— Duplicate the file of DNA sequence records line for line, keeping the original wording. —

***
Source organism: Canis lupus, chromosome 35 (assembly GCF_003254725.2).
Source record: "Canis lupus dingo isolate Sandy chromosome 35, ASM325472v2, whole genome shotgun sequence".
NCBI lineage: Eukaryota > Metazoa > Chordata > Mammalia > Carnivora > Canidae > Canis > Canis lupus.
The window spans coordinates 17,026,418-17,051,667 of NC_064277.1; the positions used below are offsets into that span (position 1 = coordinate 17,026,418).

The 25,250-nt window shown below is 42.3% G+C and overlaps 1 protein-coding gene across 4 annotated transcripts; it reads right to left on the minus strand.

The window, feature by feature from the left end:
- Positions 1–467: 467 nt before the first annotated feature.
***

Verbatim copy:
Source organism: Canis lupus, chromosome 35 (assembly GCF_003254725.2).
Source record: "Canis lupus dingo isolate Sandy chromosome 35, ASM325472v2, whole genome shotgun sequence".
NCBI lineage: Eukaryota > Metazoa > Chordata > Mammalia > Carnivora > Canidae > Canis > Canis lupus.
The window spans coordinates 17,026,418-17,051,667 of NC_064277.1; the positions used below are offsets into that span (position 1 = coordinate 17,026,418).

The 25,250-nt window shown below is 42.3% G+C and overlaps 1 protein-coding gene across 4 annotated transcripts; it reads right to left on the minus strand.

The window, feature by feature from the left end:
- Positions 1–467: 467 nt before the first annotated feature.